"Why?" cried Felipe. "Because I hold them to be yours, and yours only. I would never have given them to the Church, until I had sure proof that you were dead and had left no children."
Ramona's eyes were fixed earnestly on Felipe's face. "You have not read the Senora Ortegna's letter?" she said.
"Yes, I have," he replied, "every word of it."
"But that said I was not to have any of the things if I married against the Senora Moreno's will."
Felipe groaned. Had his mother lied? "No, dear," he said, "that was not the word. It was, if you married unworthily."
Ramona reflected. "I never recollected the words," she said. "I was too frightened; but I thought that was what it meant. I did not marry unworthily. Do you feel sure, Felipe, that it would be honest for me to take them for my child?"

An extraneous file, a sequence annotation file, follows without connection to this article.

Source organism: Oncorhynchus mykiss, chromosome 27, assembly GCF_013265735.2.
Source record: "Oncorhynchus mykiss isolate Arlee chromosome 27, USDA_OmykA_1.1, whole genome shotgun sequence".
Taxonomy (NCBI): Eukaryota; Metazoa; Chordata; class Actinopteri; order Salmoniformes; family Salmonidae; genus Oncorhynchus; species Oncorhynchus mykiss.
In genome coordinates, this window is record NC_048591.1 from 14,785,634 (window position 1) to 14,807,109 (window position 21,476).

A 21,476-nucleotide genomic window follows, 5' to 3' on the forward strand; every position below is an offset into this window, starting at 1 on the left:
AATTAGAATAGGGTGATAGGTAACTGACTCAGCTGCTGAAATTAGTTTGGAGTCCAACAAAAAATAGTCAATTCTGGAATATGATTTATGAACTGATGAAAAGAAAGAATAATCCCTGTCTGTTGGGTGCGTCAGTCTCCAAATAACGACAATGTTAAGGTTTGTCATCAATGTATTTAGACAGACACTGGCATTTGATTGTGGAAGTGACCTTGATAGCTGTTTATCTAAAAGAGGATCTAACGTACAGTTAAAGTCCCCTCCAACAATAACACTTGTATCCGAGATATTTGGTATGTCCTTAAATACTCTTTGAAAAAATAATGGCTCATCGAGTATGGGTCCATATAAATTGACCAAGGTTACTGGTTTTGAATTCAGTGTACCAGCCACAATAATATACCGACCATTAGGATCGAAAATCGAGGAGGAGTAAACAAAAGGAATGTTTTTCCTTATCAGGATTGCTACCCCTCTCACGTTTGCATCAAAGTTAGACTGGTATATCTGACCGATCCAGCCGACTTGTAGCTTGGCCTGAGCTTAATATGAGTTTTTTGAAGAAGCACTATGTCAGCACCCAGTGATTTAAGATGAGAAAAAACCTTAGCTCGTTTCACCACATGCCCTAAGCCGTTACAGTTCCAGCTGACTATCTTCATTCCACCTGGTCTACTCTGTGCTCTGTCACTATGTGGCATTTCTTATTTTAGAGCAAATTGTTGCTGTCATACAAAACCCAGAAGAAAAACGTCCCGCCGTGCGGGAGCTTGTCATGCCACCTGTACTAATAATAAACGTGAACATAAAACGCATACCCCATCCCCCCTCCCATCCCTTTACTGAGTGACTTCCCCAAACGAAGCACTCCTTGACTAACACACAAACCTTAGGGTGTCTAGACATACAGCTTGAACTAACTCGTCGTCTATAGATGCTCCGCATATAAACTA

"Do you think Father Salvierderra would say I ought to keep them?"
"I will think about it, Felipe. I cannot decide hastily. Your mother did not think I had any right to them, if I married Alessandro. That was why she showed them to me. I never knew of them till then. I took one thing,-- a handkerchief of my father's. I was very glad to have it; but it got lost when we went from San Pasquale. Alessandro rode back a half-day's journey to find it for me; but it had blown away. I grieved sorely for it."